Democracy is the “rule of the ignorant over the wise” – This is what Plato worried about in “The Republic”. He said democracy encourages people to “live from day to day, indulging the pleasure of the moment”. They can vote for contradictory things – voting for the politicians who produce the prettiest speeches and the juiciest promises. Which is why he called democracy a “theatre-ocracy”. Voters want to enjoy the fruits of prosperity without the necessary sacrifices. They will drive their reliable car to an anti-capitalism protest where they eat avocados out of season whilst tweeting revolutionary thoughts on their latest Ipad – all the while moaning about the World Trade Organisation lowering trade barriers, EU rules that harmonise qualifications and corporate strategies that allow companies to create global supply chains which make their journey, meal and tweeting possible.

Democracies neglect long-term investment in favour of short-term projects – Countries in the West invested 5% of GDP in infrastructure in 1960, now its 3%. China meanwhile boasts gleaming airports and first-class motorways. In order to appease powerful interests groups in the short term Spain has kept a rigid labour market that leaves 25% of the workforce unemployed and France has kept retirement age at 62, despite lengthening life expectancy.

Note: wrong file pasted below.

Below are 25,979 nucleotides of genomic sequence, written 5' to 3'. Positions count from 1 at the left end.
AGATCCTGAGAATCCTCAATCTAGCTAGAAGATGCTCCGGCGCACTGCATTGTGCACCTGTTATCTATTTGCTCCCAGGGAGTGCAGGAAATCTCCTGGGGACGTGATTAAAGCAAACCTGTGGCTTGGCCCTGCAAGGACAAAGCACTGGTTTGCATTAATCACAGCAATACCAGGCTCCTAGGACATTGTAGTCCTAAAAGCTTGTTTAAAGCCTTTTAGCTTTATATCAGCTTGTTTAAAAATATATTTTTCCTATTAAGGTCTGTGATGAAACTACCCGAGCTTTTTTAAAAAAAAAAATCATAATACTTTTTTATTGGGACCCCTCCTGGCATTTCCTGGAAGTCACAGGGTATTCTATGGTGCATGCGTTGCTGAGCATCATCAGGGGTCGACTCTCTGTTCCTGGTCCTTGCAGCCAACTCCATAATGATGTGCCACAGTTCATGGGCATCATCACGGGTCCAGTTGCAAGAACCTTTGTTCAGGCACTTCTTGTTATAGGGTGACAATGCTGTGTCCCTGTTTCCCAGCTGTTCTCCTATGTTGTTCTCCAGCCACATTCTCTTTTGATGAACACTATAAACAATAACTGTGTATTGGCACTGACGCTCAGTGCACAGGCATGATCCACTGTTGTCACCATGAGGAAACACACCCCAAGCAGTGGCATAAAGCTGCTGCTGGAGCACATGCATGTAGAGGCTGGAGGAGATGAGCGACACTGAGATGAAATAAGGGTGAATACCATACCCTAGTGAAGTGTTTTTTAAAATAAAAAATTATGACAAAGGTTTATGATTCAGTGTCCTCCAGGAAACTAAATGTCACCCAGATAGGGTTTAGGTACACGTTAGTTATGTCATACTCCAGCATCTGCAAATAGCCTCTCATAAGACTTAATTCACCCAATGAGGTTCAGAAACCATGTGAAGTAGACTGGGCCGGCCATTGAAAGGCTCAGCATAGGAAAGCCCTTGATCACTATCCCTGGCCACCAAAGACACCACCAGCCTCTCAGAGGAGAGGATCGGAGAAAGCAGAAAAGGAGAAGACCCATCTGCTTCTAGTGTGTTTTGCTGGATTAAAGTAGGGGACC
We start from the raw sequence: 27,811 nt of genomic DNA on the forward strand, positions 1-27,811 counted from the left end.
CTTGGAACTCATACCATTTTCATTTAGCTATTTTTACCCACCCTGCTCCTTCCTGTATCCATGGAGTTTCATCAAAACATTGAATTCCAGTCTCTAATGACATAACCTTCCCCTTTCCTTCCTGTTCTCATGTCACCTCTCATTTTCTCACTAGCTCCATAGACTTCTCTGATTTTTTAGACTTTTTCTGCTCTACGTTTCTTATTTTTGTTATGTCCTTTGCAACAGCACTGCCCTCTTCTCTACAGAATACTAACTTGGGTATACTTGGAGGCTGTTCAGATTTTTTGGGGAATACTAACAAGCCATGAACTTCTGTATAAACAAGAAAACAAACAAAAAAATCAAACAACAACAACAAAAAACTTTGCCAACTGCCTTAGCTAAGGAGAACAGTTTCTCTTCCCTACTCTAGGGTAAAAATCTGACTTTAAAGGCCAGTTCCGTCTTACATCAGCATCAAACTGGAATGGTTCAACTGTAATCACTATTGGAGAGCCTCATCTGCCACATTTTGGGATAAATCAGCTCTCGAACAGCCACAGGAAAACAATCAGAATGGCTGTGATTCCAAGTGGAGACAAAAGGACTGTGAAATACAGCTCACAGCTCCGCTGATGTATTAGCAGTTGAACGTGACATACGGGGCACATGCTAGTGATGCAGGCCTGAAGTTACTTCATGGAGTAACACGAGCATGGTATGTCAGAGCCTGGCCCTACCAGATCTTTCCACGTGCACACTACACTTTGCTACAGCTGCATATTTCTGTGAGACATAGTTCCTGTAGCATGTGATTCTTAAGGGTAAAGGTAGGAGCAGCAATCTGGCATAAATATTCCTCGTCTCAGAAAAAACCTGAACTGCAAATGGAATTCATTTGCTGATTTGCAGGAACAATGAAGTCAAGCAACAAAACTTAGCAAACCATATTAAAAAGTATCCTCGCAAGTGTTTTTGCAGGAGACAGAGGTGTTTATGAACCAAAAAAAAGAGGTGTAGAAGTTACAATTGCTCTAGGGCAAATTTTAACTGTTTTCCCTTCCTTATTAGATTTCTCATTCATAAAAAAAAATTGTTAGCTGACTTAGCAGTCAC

Direct democracy is even worse –  In California they allow ballot initiatives, where citizens get a direct say in taxing and spending. They have voted for more spending and less taxes – resulting in a cascade of financial disasters. Entire cities have had to declare bankruptcy and cut back on essential services. The city attorney of San Bernardino recently advised residents to “lock their doors and load their guns because the city could no longer afford enough police”. Direct democracy also allows majorities to tyrannize minorities and ride roughshod over individual rights. People claim our systems of representative democracies cause a “democratic deficit” – but, as the possibly over 40% of the Scottish population who lose the upcoming referendum (either way) will attest – direct democracy is not always the answer.